Many other arrangements and pop tunes were too obviously formulaic, and the band's attempts at very fast tempos ('Anvil Chorus', 'Runnin' Wild') were almost comically bad; 'In The Mood' is a clunky performance, despite being one of the era's biggest hits. Klink later said, 'We were too scared to swing.' In fact Herman 'Trigger' Alpert was a good bassist (b 3 September 1916, Indianapolis IN; d 21 December 2013, Jacksonville Beach FL), but Miller's rhythm section was grreatly improved when Ray McKinley drummed and pianist Mel Powell replaced Miller's pal Chummie McGregor in the USAAF band (and Johnny Desmond was a better vocalist than Eberle). Billy May's arrangement of 'Ida, Sweet As Apple Cider' (apple juice in the USA, non-alcoholic) was to have a jive vocal by the band as a setting for Beneke's voice, but Miller wouldn't allow it; the 'swing choir' was not part of his formula. May's fine arrangement of 'I Got Rhythm' was recorded live early '42, probably from the Hotel Pennsylvania, and the band sounded as if it were having fun for a change; maybe Miller was taking the night off. Klink said, 'Glenn should have lived and the music should have died'; May said, 'Adolf Hitler is alive and playing Fender bass with Glenn Miller in Argentina.' But May also admitted that Miller was a good musician, and that he had learned a lot from him; some said that Miller would have given all his success to be able to play trombone as well as Jack Teagarden.

The original hits have never stopped selling; Miller had broadcasts recorded, including those of the USAAF band; when RCA issued a limited edition multi-LP compilation in the mid- '50s the whole industry was astonished at the response: there was a black market for it and a second set had to be issued. Forty albums of Miller were available in the UK alone '89, even though the original 78s were usually badly transferred to master tape. RCA's first digital transfer, a single CD selection, was a failure, but the work was done again and today's transfers are brilliant: the band has never sounded better on record, and die-hard fans could buy a 13-CD set of the complete studio recordings. The better USAAF band sounds great on CD: two-CD sets The Lost Recordings on RCA and Vol. 5: The Complete Abbey Road Recordings on Avid were made for broadcast to Nazi Germany (the Avid set has the complete programmes); three-CD The Secret Broadcasts on RCA and two-CD sets on Avid Vol. 1: American Patrol and Vol. 2: Keep 'Em Flying have the same material but Avid has 19 more tracks; still more material is on Avid single CDs Vols 3, 4 and 6 All's Well Mademoiselle, The Red Cavalry March (title tune arranged by Jerry Gray) and Blue Champagne.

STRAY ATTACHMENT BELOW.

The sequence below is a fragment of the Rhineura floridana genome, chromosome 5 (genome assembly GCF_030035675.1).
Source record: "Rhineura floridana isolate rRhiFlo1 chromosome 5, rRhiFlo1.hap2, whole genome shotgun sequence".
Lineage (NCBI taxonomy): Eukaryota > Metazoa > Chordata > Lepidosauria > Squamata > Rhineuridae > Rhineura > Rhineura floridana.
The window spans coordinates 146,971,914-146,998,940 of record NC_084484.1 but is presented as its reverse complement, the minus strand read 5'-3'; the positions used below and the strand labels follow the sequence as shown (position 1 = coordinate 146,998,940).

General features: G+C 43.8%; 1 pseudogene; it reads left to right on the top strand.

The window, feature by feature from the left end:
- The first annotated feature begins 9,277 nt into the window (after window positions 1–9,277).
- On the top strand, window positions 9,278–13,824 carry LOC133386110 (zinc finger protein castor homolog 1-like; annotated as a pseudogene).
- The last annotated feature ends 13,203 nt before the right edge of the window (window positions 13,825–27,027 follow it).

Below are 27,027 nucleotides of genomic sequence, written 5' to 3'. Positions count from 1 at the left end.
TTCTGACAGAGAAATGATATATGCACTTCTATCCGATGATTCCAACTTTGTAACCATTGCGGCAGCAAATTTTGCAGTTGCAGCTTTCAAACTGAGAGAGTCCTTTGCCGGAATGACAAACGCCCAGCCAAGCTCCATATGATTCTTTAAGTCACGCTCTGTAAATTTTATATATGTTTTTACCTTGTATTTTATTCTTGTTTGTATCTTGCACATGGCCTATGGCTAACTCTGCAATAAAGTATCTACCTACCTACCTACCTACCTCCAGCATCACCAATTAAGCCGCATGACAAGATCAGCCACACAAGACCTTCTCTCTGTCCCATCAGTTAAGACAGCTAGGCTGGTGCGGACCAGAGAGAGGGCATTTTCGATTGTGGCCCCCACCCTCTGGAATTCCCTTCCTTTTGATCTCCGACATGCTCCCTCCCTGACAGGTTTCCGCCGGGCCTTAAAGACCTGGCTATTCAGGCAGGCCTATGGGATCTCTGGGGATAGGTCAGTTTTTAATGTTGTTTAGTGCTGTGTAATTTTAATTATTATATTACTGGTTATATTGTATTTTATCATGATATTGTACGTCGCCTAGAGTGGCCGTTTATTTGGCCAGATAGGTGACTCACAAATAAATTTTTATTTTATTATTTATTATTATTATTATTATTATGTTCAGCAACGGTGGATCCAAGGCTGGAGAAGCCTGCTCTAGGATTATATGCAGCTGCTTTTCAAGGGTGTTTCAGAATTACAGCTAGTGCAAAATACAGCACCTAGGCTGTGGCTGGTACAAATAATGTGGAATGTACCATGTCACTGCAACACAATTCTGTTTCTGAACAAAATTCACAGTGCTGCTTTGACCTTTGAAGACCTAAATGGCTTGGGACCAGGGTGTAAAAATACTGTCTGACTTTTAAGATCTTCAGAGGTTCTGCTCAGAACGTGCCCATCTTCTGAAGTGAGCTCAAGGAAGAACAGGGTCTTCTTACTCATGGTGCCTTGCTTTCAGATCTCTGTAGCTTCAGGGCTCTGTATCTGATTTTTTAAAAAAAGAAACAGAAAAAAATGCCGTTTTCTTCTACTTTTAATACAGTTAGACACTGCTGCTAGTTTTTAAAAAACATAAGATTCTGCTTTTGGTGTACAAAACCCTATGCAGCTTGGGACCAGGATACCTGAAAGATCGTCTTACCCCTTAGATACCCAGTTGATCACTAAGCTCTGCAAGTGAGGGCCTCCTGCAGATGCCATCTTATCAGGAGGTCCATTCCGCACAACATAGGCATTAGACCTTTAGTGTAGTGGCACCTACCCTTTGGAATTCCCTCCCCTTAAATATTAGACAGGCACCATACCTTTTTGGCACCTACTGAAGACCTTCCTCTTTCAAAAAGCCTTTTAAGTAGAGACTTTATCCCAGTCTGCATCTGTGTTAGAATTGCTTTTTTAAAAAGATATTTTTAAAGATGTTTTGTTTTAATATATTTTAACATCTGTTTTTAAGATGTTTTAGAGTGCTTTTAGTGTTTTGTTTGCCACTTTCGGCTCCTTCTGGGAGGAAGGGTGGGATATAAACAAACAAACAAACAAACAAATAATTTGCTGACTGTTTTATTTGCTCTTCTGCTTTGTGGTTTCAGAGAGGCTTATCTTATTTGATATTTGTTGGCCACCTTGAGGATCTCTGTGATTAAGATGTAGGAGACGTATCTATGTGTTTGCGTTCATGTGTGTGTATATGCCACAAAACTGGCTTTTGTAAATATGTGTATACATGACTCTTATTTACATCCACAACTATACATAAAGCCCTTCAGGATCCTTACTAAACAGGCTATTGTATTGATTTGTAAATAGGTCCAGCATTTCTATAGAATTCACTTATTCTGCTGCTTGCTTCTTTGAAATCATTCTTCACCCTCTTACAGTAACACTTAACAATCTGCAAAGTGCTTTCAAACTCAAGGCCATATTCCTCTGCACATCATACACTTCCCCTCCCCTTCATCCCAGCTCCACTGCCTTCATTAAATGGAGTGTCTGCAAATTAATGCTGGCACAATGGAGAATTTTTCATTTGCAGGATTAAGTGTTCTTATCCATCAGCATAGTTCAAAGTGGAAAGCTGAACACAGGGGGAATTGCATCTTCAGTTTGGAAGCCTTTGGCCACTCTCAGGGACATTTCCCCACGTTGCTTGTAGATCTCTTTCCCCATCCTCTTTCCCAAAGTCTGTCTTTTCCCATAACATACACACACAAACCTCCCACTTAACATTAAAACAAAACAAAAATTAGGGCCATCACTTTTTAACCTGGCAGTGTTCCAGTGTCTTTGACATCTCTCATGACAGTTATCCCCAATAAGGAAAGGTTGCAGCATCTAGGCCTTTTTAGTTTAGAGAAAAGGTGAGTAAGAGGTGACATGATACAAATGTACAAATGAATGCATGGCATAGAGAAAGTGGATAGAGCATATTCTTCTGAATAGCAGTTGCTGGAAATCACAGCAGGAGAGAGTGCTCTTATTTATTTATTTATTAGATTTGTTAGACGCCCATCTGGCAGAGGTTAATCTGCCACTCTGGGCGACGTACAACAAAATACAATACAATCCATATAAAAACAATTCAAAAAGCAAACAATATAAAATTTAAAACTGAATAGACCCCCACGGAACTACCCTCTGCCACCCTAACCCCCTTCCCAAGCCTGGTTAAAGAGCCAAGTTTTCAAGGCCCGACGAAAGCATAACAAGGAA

Miller bands authorised by his estate were led by Tex Beneke, Ray McKinley, Buddy DeFranco, Peanuts Hucko and others; a band led by Dick Gerhardt played at Glen Island in April '84 (the first time since 1940); another led by Glenn's brother Herb played in the UK '84. A ghost band made In A Digital Mood '84 on GRP, with Julius LaRosa, Mel Tormé and Marlene VerPlanck re-creating the Modernaires. George T. Simon's Glenn Miller And His Orchestra '74 was an affectionate book; Next To A Letter From Home by Geoffrey Butcher is exhaustive on the war years. Biopic The Glenn Miller Story '54 had a good soundtrack (no. 1 LP) but the usual poor script values, the writers putting 'Little Brown Jug' in '44 instead of '39 for the sake of a plot device. The Miller estate was sore at Tex Beneke and saw to it that the band's biggest star wasn't even mentioned in the film.